Five Destructive Company HR Policies
Theft-of-time, no-references, and certain other HR rules take the "human" out of "human resources" and drive talent to your competitors
Thinking about the problems facing the business, a CEO is likely to pinpoint such bogeymen as competitive pressures and labor costs. The organization's internal policies aren't likely to make the list of things that keep a leader up at night. Maybe they should. Most organizations of more than a few hundred people are burdened by unfortunate and misguided policies that serve to slow operations and drive away talented employees.
Overwritten or heavy-handed policy manuals hurt your business in three ways. First, they take your employees out of the realm known to sports psychologists as The Zone—the most productive mental place to be. It's the arena where staffers can push your agenda in a fully engaged, minimally distracted way. Bad policies force an employee to stop and look up a rule or consult a manager, slowing down the action. Second, policies are expensive to disseminate and costly to administer. Third and most destructive, policies speak loudly about CEOs' trust in themselves and their management teams. Where trust abounds, policies are few. In organizations where trust exists, leaders have confidence in themselves to hire and manage team members without minute-to-minute supervision. In fear-filled environments, policies rule the day.
Here's our list of the five most destructive human resources policies we've come across. If several of these protocols are in place in your company, the sucking sound you hear may be your profits gushing down the drain, as smart and capable employees flee your shop for more adult environments.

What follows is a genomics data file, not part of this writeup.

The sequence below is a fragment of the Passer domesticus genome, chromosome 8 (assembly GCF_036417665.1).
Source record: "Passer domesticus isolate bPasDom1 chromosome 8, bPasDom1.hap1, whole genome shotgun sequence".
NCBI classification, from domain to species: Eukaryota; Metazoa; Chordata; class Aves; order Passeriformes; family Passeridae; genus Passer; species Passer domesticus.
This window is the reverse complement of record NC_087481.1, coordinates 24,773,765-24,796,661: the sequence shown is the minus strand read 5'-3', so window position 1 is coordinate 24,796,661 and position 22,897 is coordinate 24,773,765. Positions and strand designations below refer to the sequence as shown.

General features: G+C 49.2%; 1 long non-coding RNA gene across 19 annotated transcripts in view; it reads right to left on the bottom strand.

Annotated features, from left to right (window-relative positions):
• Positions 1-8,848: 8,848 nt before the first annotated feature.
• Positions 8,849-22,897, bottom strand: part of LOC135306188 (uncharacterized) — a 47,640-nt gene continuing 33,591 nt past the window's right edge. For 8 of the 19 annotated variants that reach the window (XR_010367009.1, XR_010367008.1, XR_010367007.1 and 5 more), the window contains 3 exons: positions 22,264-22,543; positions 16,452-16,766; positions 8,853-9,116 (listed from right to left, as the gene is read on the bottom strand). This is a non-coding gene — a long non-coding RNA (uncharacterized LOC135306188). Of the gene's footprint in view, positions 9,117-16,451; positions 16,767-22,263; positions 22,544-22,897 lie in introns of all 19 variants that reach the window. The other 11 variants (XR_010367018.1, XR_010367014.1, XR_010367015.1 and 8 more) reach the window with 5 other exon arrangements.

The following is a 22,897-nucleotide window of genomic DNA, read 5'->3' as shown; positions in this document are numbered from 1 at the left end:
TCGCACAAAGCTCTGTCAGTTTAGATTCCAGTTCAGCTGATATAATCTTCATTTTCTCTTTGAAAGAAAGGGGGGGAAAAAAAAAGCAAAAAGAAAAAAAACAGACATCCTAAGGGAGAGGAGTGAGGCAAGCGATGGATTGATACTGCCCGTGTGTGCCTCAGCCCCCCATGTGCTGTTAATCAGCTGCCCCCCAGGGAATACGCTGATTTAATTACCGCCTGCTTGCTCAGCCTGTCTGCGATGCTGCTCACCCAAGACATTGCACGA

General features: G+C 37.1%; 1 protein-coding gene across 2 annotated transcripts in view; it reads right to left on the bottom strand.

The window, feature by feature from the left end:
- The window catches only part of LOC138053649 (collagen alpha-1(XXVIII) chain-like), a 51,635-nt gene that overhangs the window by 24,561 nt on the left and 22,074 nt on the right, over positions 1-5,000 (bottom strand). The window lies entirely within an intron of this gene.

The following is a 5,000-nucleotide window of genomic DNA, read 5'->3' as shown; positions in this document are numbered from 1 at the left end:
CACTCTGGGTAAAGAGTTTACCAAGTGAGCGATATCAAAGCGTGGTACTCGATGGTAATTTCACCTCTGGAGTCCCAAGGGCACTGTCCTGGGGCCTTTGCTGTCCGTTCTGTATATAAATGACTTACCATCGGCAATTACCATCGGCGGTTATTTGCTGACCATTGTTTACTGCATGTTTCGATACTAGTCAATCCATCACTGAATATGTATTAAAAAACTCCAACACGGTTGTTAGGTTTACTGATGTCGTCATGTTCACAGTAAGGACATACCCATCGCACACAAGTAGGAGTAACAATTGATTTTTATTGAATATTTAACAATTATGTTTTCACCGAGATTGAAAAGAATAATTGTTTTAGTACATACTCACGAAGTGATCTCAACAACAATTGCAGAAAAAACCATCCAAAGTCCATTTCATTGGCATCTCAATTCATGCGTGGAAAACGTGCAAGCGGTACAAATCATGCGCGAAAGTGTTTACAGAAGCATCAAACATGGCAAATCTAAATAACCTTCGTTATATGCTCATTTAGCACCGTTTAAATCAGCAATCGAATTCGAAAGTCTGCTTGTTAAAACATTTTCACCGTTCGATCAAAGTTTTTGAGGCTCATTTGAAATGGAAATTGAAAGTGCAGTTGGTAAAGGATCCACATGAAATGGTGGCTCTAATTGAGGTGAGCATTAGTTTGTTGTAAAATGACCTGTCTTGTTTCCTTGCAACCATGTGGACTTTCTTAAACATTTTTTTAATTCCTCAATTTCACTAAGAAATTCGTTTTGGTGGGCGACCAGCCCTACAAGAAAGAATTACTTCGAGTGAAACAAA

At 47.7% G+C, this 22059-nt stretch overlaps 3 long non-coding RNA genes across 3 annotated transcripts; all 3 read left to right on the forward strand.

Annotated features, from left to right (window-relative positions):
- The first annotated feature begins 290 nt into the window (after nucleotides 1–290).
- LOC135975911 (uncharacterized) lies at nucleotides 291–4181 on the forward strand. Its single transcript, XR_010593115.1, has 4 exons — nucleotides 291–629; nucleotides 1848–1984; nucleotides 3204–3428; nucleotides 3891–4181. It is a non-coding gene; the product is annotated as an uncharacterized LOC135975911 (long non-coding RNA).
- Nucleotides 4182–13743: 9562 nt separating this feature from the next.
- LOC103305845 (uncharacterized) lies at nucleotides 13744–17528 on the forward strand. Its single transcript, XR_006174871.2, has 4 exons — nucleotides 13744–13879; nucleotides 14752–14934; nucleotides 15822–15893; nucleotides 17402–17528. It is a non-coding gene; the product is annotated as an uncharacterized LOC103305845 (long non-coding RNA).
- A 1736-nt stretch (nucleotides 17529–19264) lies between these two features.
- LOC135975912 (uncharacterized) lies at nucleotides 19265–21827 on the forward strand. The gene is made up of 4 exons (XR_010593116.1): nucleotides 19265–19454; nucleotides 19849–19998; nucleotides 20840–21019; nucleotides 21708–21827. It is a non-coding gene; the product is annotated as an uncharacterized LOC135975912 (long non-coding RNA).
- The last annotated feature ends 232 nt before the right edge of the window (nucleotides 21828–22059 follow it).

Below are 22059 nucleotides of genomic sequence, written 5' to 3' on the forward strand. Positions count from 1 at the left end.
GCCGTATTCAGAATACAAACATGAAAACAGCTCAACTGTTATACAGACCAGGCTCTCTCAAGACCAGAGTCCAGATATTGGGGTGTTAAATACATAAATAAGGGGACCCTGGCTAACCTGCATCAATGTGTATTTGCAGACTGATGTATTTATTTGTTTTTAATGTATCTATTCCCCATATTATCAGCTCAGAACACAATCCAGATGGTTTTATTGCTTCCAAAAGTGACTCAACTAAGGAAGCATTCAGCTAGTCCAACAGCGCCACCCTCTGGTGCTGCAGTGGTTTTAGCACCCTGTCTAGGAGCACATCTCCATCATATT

1. Sorry, We Can't Accommodate Your Life
A sure sign of a second-rate organization is a time-off policy oblivious to a normal person's entanglements and obligations. One young friend of mine began a job with a multinational bank, only to be told on orientation day: "I'm sorry, we can't accommodate the two hours of time off you need for a court date three weeks from now. You'll have earned enough time off to take that two-hour break in a few months." She walked out halfway through the day. Employers who can't flex in small ways to accommodate carbon-based life forms don't deserve their talents.
Why this unaccommodating policy reeks: It broadcasts to employees that "your personal life has no value to us; invest your mental and emotional energy in us accordingly."
2. We'll Transfer You When We Feel Like It
It's reasonable to expect a new employee to stay in his or her job for a year, but to put your managers forever in charge of your employees' career progress is a very bad idea. Smart people who don't love their assignments can leave your company and join your competitors, and if you make it too hard for them to apply for an internal opening, that's what they'll do. Don't make managers the decisionmakers on their employees' transfer requests. Let hiring managers in other groups interview and hire (or not) your current team members the same way they consider outside applicants.
Why a manager-driven transfer policy is the pits: It lets employees know that if they can't trust their boss to look out for their interests when an appealing job in the company is available, their best bet is to bail on the organization entirely.